Tuesday, February 11, 2014

Rain, snow & cyclones [updated]

For several years now, I have corresponded with Timba at Ahsante Tours & Safaris about a relationship between Kilimanjaro-region precipitation and cyclones in the south-west Indian Ocean. On Monday afternoon (10 Feb.) he wrote that it was "currently raining big time here, and has been for the past weekend".

So, here is a synopsis of what was happening in the ocean. Tropical Storm Edilson had developed by 5 Feb. Another Tropical Depression formed on the 6th, which became Tropical Storm Forbane on 8 Feb. This quickly developed from Moderate to Severe that day, by which time Edilson was rapidly moving south. Fobane became subtropical by the 10th, and also moved west. Here is a map of the storm's positions on the afternoon of 8 Feb., from the Severe Weather Information Center of the WMO (World Meteorological Organization):

At the summit of Kilimanjaro, snow accumulation was considerable over the weekend (8 & 9 Feb.). Measurable accumulation also occurred in the days prior, particularly 4 Feb. The graph below shows daily snow accumulation on the summit glaciers, with our data currently extending only until noon on 10 February.

Here is a beautiful map of regional circulation at 500 hPa (summit level) from Earth, based on NOAA data. This is a screenshot showing the situation at 15:00 local time on 8 Feb., with winds from 315° at 21 km/hr (5.9 m/s) at Kilimanjaro level (indicated by the small green circle). Data sent by telemetry from the AWS correspond remarkably well with this NCEP value, averaging 6.3 m/s from 334° for the period noon to 16:00 local time.

A snowfall total of ~20 cm through 9 Feb. is an important event at the arid summit of Kilimanjaro. This time of year is more typically associated with a brief dry interval, while the ITCZ is north of the mountain. It is probably a safe hypothesis that this - and similar snowfall events - are not associated with either the short- or long-rain seasons. Nonetheless, they are tied to regional atmospheric circulation and activity in the south-west Indian Ocean. They are very important in terms of mass balance for the glaciers, and are also to the safety and success of porters, guides, and clients on the mountain. Lastly, with further analysis the impacts of cyclones at this time of year should be relatively easy to forecast. Thanks again, Timba!

[UPDATE 2/12: Simon Mtuy of Summit Expeditions (SENE) wrote that his group was within the caldera ("Crater Camp") on the night of 8 or 9 February. As is sometimes the case, the amount of snowfall appears to have been greater within the crater than on the glacier. He writes "they have huge snow through the night, and the tents were about 1 m under the snow." To reach the summit they had to cross the crater to Stella Point and then follow the ridge to Uhuru Peak, rather than ascend directly from camp. In the text above I mention that unexpected snowfall has consequences for both humans and the glaciers. Simon writes that this event created big problems for the porters, who weren't expecting snowfall and either did not have sunglasses or had some which provided inadequate protection against the highly-reflective new snowcover.]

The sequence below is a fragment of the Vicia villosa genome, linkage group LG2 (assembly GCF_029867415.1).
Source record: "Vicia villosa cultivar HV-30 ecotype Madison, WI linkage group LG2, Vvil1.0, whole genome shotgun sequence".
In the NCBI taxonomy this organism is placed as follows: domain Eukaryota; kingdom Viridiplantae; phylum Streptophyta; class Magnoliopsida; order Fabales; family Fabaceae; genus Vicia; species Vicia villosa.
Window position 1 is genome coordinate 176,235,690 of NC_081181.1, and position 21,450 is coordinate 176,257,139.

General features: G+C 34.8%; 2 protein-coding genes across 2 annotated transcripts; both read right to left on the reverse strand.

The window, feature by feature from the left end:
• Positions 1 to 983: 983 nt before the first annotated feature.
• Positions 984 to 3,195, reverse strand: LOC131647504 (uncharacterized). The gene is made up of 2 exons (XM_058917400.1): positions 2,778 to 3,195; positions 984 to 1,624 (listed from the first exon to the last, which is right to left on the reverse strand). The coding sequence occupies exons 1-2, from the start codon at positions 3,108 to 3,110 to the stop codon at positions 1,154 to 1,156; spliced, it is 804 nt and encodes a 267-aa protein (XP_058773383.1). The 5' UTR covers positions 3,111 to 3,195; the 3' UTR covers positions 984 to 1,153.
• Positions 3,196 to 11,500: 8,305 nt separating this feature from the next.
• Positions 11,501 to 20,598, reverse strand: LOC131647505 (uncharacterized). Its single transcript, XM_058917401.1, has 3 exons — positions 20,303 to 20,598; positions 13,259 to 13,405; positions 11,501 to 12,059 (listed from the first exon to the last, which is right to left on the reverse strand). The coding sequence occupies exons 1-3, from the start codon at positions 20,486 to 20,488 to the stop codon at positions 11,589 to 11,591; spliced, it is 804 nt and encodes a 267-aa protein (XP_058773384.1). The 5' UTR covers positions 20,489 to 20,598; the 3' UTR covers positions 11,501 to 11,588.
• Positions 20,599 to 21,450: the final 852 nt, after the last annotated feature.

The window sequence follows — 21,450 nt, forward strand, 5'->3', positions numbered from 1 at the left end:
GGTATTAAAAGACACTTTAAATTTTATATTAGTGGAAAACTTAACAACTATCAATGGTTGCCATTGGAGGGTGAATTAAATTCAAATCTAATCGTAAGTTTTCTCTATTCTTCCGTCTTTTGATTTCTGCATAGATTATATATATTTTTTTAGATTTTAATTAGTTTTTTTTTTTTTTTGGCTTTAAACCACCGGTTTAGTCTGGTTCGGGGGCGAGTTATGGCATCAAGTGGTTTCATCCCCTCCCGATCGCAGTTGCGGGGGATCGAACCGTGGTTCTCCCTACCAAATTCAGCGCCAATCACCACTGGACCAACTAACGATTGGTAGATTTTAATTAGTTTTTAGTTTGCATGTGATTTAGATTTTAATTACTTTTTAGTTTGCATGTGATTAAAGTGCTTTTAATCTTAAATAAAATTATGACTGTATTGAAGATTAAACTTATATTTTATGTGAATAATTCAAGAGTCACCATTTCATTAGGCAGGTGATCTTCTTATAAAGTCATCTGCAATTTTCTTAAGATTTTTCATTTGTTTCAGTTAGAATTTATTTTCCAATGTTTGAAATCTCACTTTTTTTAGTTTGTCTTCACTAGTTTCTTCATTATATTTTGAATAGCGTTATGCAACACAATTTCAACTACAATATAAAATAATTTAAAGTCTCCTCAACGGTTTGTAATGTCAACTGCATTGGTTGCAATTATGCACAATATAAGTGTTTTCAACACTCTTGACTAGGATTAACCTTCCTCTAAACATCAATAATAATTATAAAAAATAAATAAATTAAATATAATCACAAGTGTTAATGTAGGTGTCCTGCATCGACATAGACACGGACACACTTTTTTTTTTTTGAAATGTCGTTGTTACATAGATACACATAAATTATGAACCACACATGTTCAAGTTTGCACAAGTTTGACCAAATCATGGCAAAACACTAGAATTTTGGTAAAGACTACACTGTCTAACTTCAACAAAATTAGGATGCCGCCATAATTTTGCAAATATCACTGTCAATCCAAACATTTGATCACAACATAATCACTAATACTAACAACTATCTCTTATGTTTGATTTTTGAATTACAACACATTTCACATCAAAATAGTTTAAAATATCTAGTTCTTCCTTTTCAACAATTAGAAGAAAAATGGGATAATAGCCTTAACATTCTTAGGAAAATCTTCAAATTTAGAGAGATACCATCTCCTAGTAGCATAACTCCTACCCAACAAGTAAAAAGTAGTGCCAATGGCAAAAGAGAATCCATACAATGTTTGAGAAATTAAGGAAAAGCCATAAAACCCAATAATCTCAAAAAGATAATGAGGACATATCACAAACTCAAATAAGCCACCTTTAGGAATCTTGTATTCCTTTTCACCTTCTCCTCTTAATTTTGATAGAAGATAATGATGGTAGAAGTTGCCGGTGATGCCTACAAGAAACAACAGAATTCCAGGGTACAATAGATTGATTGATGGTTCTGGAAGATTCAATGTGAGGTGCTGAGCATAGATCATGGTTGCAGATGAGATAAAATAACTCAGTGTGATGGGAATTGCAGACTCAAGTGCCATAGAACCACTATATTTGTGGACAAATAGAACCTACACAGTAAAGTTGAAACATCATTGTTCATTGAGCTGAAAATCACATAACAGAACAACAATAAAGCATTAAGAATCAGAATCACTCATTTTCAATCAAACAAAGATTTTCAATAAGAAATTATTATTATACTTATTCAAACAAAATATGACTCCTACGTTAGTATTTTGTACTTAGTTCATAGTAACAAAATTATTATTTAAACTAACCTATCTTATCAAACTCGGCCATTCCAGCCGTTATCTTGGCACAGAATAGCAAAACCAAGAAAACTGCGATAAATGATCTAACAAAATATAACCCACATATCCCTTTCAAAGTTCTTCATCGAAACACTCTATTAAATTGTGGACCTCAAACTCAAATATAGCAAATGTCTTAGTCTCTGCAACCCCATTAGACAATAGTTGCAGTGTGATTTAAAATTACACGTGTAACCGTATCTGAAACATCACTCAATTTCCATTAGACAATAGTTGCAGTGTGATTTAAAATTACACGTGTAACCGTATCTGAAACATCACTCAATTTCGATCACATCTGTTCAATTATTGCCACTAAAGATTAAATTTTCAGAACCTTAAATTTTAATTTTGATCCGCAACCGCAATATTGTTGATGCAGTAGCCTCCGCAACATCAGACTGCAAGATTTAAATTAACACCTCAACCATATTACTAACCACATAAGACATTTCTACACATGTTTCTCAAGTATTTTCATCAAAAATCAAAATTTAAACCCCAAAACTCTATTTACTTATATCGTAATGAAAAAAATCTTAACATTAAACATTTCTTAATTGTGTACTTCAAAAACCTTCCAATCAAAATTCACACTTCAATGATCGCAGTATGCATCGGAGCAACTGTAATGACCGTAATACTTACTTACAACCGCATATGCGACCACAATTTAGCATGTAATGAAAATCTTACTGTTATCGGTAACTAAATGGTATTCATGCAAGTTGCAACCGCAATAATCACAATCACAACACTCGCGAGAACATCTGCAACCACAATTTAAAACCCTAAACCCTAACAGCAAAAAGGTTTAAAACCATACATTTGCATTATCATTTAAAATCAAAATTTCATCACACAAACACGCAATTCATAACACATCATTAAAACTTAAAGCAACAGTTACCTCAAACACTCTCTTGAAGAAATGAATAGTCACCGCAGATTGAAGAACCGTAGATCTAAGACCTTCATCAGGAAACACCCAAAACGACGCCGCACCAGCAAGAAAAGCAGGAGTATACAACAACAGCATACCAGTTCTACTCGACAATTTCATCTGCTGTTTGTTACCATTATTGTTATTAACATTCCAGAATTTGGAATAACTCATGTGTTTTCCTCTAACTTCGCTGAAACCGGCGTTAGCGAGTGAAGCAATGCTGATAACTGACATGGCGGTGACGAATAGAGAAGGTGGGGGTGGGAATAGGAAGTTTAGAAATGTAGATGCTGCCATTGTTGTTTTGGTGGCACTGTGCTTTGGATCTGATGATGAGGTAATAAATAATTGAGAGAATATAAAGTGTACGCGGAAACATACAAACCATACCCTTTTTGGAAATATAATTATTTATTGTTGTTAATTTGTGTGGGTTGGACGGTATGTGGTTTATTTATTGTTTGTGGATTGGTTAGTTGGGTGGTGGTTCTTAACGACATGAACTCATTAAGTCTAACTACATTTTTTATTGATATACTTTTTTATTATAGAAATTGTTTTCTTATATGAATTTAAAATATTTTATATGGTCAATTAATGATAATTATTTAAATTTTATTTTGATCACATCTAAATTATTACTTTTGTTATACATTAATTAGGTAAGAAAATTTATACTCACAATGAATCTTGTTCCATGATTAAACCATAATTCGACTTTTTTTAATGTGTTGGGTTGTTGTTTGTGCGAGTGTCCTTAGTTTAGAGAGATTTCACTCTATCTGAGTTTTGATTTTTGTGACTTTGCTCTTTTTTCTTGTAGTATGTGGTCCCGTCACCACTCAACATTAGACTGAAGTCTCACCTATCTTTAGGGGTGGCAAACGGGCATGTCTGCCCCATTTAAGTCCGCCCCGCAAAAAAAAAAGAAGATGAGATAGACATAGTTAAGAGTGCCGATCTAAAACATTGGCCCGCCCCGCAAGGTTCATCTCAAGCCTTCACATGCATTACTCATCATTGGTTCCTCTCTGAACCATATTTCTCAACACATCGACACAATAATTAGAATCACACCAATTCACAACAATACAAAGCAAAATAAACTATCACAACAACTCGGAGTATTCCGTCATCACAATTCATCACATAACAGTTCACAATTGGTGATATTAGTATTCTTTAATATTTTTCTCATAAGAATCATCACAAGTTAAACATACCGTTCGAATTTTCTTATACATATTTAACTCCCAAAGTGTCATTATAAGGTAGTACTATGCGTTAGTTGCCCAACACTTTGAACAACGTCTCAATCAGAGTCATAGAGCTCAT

Friday, January 31, 2014

Short-rains synopsis

On the Northern Ice Field the 2013 "short rains" were right on schedule, with snow accumulation beginning ~5 November and continuing intermittently until ~17 December. Net accumulation of snow at the weather station was 49 cm, which is more than the glaciers typically receive during this seasonal wet period. Settling, transformation and ablation of this snow in the month following (i.e., to mid-January) lowered the surface by ~16 cm. Nonetheless, through the mini dry season before the "long rains" begin in March (typically) the glacier surface will remain relatively bright, causing much less energy absorption than that following years when the "short rains" are meager or fail altogether.

The two sets of Landsat 8 images below depict the regional- and local-scale impacts of the "short rains". In the top set (click to enlarge), Kibo caldera can be located as the small blue area (i.e., ice and snow) just below and to the right of image center; resolution in both cases is 30 m. The first scene (30 October) was acquired shortly after our fieldwork, when virtually no seasonal snow was present at the summit (thin, high clouds partially blur the image slightly). There is little snow within the caldera in the middle scene, although remnants of the snowfall mentioned in an earlier post can be seen. In the 18 January 2014 scene, considerable snowcover can be seen in the caldera and on the flanks of Kibo - even though the short rains ended in mid-December at the summit; perhaps they continued longer at lower elevations. Finally, note the progressive response of vegetation around the mountain to short rains precipitation; an ephemeral lake is visible to the north of Kilimanjaro on 18 January.

The following images are cropped from the full Landsat scenes, providing greater detail of Kibo and the caldera (click to enlarge).